21. C. Babiloni, G. B. Frisoni, M. Pievani et al., “Hippocampal volume and cortical sources of EEG alpha rhythms in mild cognitive impairment and Alzheimer disease,” NeuroImage, vol. 44, no. 1, pp. 123–135, 2009. View at Publisher · View at Google Scholar · View at Scopus
  22. R. D. Pascual-Marqui, “Standardized low-resolution brain electromagnetic tomography (sLORETA): technical details,” Methods and Findings in Experimental and Clinical Pharmacology, vol. 24, pp. 5–12, 2002. View at Google Scholar · View at Scopus
  23. F. Caso, M. Cursi, G. Magnani et al., “Quantitative EEG and LORETA: valuable tools in discerning FTD from AD?” Neurobiology of Aging, vol. 33, no. 10, pp. 2343–2356, 2012. View at Publisher · View at Google Scholar · View at Scopus
  24. C. Babiloni, C. del Percio, R. Lizio et al., “Cortical sources of resting state electroencephalographic alpha rhythms deteriorate across time in subjects with amnesic mild cognitive impairment,” Neurobiology of Aging, vol. 34, no. 1, pp. 130–142, 2014. View at Publisher · View at Google Scholar · View at Scopus
  25. G. Puavilai, S. Chanprasertyotin, and A. Sriphrapradaeng, “Diagnostic criteria for diabetes mellitus and other categories of glucose intolerance: 1997 criteria by the Expert Committee on the Diagnosis and Classification of Diabetes Mellitus (ADA), 1998 WHO consultation criteria, and 1985 WHO criteria,” Diabetes Research and Clinical Practice, vol. 44, no. 1, pp. 21–26, 1999. View at Publisher · View at Google Scholar · View at Scopus
  26. R. C. Petersen, “Mild cognitive impairment as a diagnostic entity,” Journal of Internal Medicine, vol. 256, no. 3, pp. 183–194, 2004. View at Publisher · View at Google Scholar · View at Scopus
  27. A. Orsini, D. Grossi, E. Capitani, M. Laiacona, C. Papagno, and G. Vallar, “Verbal and spatial immediate memory span: normative data from 1355 adults and 1112 children,” The Italian Journal of Neurological Sciences, vol. 8, no. 6, pp. 539–548, 1987. View at Publisher · View at Google Scholar · View at Scopus
  28. A. Rey, “Memorisation d'une serie de 15 mots en 5 repetitions,” in L'examen clinique en psychologie, Universitaires de France Press, Paris, France, 1958. View at Google Scholar
  29. G. Novelli, “Three clinical tests for the assessment of lexical retrieval and production. Norms from 320 normal subjects,” Archivio di Psicologia, Neurologia e Psichiatria, vol. 47, pp. 477–506, 1986. View at Google Scholar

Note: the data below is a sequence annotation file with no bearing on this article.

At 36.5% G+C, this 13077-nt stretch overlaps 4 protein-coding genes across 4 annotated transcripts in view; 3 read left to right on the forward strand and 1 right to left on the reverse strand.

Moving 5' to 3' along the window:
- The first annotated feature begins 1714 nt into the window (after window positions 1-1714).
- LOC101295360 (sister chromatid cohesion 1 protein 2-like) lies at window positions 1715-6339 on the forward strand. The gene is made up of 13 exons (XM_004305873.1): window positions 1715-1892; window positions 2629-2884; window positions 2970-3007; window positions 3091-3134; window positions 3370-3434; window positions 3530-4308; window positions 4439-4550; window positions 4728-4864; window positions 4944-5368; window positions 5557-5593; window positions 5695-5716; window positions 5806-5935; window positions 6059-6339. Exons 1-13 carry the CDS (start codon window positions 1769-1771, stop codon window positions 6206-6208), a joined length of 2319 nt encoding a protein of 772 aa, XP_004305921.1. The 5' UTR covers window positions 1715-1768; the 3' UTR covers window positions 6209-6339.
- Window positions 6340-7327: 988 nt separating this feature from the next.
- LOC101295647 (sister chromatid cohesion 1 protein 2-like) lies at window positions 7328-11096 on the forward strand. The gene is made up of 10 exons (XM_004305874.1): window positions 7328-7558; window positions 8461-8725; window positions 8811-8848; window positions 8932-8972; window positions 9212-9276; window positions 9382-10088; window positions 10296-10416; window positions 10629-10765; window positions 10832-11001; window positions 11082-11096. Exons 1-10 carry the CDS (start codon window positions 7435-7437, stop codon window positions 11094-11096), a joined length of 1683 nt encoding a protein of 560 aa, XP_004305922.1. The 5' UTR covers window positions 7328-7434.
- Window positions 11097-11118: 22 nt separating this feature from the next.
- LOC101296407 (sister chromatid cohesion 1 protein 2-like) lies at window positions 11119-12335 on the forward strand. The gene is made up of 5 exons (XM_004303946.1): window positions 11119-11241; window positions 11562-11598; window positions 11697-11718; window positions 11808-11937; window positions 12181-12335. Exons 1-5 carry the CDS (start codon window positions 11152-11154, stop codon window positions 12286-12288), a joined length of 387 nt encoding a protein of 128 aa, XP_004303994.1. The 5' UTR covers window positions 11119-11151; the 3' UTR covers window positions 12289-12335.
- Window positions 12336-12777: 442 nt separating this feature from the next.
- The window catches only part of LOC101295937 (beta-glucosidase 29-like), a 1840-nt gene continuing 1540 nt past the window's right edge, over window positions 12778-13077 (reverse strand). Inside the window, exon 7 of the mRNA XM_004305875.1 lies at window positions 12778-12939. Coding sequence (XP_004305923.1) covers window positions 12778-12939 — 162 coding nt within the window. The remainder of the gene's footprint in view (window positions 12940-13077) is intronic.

30. M. P. Lawton and E. M. Brody, “Assessment of older people: self-maintaining and instrumental activities of daily living,” The Gerontologist, vol. 9, no. 3, pp. 179–186, 1969. View at Publisher · View at Google Scholar · View at Scopus
  31. J. Talairach and P. Tournoux, Co-Planar Stereotaxic Atlas of the Human Brain, Georg Thieme, Stuttgart, Germany, 1988.
  32. V. Jurcak, M. Okamoto, A. Singh, and I. Dan, “Virtual 10–20 measurement on MR images for inter-modal linking of transcranial and tomographic neuroimaging methods,” NeuroImage, vol. 26, no. 4, pp. 1184–1192, 2005. View at Publisher · View at Google Scholar · View at Scopus
  33. K. Sekihara, M. Sahani, and S. S. Nagarajan, “Localization bias and spatial resolution of adaptive and non-adaptive spatial filters for MEG source reconstruction,” NeuroImage, vol. 25, no. 4, pp. 1056–1067, 2005. View at Publisher · View at Google Scholar · View at Scopus
  34. Y. Du, J. X. Zhang, Z. Xiao, and R. Wu, “Neural systems and time course of proactive interference in working memory,” Annual International Conference of the IEEE Engineering in Medicine and Biology Society, vol. 2007, pp. 1136–1139, 2007. View at Google Scholar · View at Scopus
  35. C. Babiloni, P. J. Visser, G. Frisoni et al., “Cortical sources of resting EEG rhythms in mild cognitive impairment and subjective memory complaint,” Neurobiology of Aging, vol. 31, no. 10, pp. 1787–1798, 2010. View at Publisher · View at Google Scholar · View at Scopus
  36. C. Carmeli, M. G. Knyazeva, G. M. Innocenti, and O. De Feo, “Assessment of EEG synchronization based on state-space analysis,” NeuroImage, vol. 25, no. 2, pp. 339–354, 2005. View at Publisher · View at Google Scholar · View at Scopus
  37. P. Šeba, “Random matrix analysis of human EEG data,” Physical Review Letters, vol. 91, no. 19, Article ID 198104, 2003. View at Google Scholar · View at Scopus
  38. D. Cui, X. Liu, Y. Wan, and X. Li, “Estimation of genuine and random synchronization in multivariate neural series,” Neural Networks, vol. 23, no. 6, pp. 698–704, 2010. View at Publisher · View at Google Scholar · View at Scopus
  39. T. Schreiber and A. Schmitz, “Improved surrogate data for nonlinearity tests,” Physical Review Letters, vol. 77, no. 4, pp. 635–638, 1996. View at Publisher · View at Google Scholar · View at Scopus
  40. Y. A. L. Pijnenburg, Y. Vd Made, A. M. van Cappellen van Walsum, D. L. Knol, P. Scheltens, and C. J. Stam, “EEG synchronization likelihood in mild cognitive impairment and Alzheimer's disease during a working memory task,” Clinical Neurophysiology, vol. 115, no. 6, pp. 1332–1339, 2004. View at Publisher · View at Google Scholar · View at Scopus
  41. F. Vecchio, L. Valeriani, P. Buffo et al., “Cortical sources of EEG rhythms in congestive heart failure and Alzheimer's disease,” International Journal of Psychophysiology, vol. 86, no. 1, pp. 98–107, 2012. View at Publisher · View at Google Scholar · View at Scopus